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Kiev Bloodbath Feared After Brief Truce Fails

Bodies of protesters killed Thursday morning in central Kiev
Bodies of protesters killed Thursday morning in central Kiev

Deadly fights between the police and people occupying Kiev’s Independence Square resumed this morning despite the truce announced last night by the government and opposition leaders, who were supposed to meet this morning to negotiate a peaceful solution to the crisis. Reports about the number of new deaths vary from 10 to 35, with over 500 injured.

  • There are conflicting reports about which side reignited the violence. According to The Kyiv Post, “Police threw Molotov cocktails into the opposition-occupied Music Conservatory to start it on fire,” while police snipers were allegedly spotted on the roofs of surrounding buildings. But Reuters quotes President Viktor Yanukovych’s office as saying that the protesters launched the offensive. “They are working in organized groups. They are using firearms, including sniper rifles. They are shooting to kill,” the statement said. The Kyiv Post’s live blog also shows pictures of policemen captured by the crowd, while a correspondent for Vice magazine says protesters were spitting on the officers.

  • RT quotes the Interior Ministry as saying that 23 police officers were injured by snipers. At least one officer was reported killed. Both sides accuse each other of firing live ammunition. A British correspondent for the Daily Telegraph says he saw 10 victims among the protesters, “all killed by single bullets to the head.”

  • On her Twitter feed, RT journalist Denise Reese said that her team was also targeted by snipers. One cameraman was hit but not injured because he was wearing a bulletproof vest.

  • News agency Itar-Tass reports that the police retreated in front of the rioters, who managed to break through to the Parliament and a luxury hotel.

  • The foreign ministers of France, Germany and Poland were in Kiev this morning ahead of a meeting of European Union foreign ministers later today in Brussels. Despite early reports that they had left due to the lack of security, they are said to have met with President Yanukovych. The EU ministers are expected to discuss imposing sanctions on those Brussels considers responsible for the violence. Ukraine’s Foreign Minister Leonid Kozhara told RT that opposition leaders should be subject to the sanctions. “We think that today all responsibility for violence lies with the opposition,” he said.

  • What looks in every aspect like the beginning of a civil war is forcing some Ukrainian athletes currently competing in Sochi to leave the Olympic Games and return home. Read more from Reuters.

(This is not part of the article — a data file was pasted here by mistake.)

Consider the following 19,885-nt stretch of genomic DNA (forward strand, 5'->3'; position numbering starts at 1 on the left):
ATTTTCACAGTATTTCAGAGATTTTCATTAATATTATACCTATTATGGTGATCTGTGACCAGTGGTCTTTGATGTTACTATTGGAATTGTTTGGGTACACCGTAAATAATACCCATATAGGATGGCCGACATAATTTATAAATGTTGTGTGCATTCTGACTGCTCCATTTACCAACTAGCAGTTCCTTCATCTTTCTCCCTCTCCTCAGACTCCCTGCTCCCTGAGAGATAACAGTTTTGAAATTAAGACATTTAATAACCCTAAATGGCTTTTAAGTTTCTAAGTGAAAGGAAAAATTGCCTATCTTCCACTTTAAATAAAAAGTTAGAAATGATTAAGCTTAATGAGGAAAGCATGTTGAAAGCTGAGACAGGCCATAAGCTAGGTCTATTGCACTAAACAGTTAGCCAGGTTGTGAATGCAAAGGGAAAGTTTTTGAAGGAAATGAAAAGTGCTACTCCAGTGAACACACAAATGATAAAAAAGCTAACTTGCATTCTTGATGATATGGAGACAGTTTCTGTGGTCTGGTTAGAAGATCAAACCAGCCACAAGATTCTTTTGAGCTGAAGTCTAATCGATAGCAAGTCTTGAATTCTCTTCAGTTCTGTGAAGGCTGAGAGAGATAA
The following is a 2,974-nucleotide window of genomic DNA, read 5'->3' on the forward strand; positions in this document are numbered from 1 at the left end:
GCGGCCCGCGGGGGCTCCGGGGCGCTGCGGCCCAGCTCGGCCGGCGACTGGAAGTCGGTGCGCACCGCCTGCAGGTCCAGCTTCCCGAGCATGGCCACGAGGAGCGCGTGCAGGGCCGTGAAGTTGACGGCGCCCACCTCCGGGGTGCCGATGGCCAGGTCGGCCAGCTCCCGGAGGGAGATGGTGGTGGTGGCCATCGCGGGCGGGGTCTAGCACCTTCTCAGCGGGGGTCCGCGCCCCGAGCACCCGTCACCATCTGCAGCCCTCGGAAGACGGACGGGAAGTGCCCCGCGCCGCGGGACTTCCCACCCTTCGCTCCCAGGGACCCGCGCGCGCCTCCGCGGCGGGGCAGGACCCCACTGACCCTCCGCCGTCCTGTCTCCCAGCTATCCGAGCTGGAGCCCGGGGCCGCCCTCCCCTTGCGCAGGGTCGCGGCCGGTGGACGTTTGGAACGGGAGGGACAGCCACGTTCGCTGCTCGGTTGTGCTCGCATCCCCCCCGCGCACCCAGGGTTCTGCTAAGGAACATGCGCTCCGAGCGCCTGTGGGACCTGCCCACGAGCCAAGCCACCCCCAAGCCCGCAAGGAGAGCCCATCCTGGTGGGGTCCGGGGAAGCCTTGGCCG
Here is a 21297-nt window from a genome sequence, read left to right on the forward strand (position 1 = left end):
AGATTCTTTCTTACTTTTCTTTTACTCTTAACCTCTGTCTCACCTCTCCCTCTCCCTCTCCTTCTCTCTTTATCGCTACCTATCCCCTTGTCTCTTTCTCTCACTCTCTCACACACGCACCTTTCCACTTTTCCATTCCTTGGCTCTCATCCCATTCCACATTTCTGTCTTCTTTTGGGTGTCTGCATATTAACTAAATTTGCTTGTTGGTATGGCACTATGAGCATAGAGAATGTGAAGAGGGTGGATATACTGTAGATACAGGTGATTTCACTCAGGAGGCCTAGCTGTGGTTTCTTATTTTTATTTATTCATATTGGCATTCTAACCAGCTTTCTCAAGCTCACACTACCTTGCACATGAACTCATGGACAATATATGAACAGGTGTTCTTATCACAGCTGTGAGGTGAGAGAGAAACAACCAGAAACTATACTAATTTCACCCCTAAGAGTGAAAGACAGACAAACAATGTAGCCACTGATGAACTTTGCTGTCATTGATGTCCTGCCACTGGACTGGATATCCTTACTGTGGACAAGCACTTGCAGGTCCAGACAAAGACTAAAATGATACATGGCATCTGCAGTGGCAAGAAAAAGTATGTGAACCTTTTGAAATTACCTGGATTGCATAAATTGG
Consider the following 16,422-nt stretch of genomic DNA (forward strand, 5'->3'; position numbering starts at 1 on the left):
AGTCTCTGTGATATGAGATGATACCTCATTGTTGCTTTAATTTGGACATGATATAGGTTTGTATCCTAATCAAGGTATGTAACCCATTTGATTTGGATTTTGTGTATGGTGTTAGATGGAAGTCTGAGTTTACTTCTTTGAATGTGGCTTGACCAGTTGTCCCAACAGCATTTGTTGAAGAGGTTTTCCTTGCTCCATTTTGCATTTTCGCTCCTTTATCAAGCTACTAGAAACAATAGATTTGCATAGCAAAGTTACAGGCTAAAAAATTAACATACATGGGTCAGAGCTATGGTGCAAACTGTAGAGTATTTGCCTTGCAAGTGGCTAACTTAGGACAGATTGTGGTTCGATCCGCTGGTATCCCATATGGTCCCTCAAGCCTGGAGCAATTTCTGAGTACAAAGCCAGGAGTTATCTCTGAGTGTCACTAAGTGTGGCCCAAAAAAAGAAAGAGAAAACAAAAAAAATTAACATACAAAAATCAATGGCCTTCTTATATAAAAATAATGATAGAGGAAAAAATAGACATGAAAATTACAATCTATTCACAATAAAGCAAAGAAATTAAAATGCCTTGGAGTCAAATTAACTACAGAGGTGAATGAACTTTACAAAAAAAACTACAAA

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A Lebanese politician from the Arab Democratic Party who openly supported Syrian President Bashar al-Assad was shot dead in the northern town of Tripoli, AFP reports. The death of Abdelrahman Diab, an Alawite like al-Assad, sparked violent clashes between Alawites and Sunnis, killing at least one person, The Daily Star reports.

Anti-government protests moved into their second week in Venezuela, as demonstrators challenged police lines with stones and slingshots. A local beauty contest winner died of a gunshot wound on Wednesday, the fifth death from the country’s ongoing political unrest. Our snapshot of the Venezuela fighting is here.

The operator of Fukushima, TEPCO, announced the discovery of a new leak of about 100 tons of highly radioactive water at the nuclear power plant, AFP reports. Yesterday, TEPCO revealed that only one of nine thermometers were still working in one of the reactors.

India’s Supreme Court has suspended a decision from the government of the state of Tamil Nadu to release the people found guilty of murdering former Prime Minister Rajiv Gandhi, The Indian Express reports. Of the seven that were to be freed, the Supreme Court has blocked the release of the three who saw their death sentence lifted earlier this week. A new hearing is scheduled for March 8.

Reunions in North Korea of families separated by the Korean War began this morning. According to Yonhap news agency, more than 100 South Koreans have left for the North to meet with relatives they have not seen in over 60 years. The reunions are expected to last until Feb. 25, one day after the launch of joint military drills between the U.S. and South Korea.

David Bowie waded into the debate about Scottish independence via Kate Moss, who accepted an honor on the singer’s behalf at last night’s Brit Awards. Read here what he had to say.

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Mapping The Patriarchy: Where Nine Out Of 10 Streets Are Named After Men

The Mapping Diversity platform examined maps of 30 cities across 17 European countries, finding that women are severely underrepresented in the group of those who name streets and squares. The one (unsurprising) exception: The Virgin Mary.

Photo of Via della Madonna dei Monti in Rome, Italy.

Via della Madonna dei Monti in Rome, Italy.

Eugenia Nicolosi

ROME — The culture at the root of violence and discrimination against women is not taught in school, but is perpetuated day after day in the world around us: from commercial to cultural products, from advertising to toys. Even the public spaces we pass through every day, for example, are almost exclusively dedicated to men: war heroes, composers, scientists and poets are everywhere, a constant reminder of the value society gives them.

For the past few years, the study of urban planning has been intertwined with that of feminist toponymy — the study of the importance of names, and how and why we name things.

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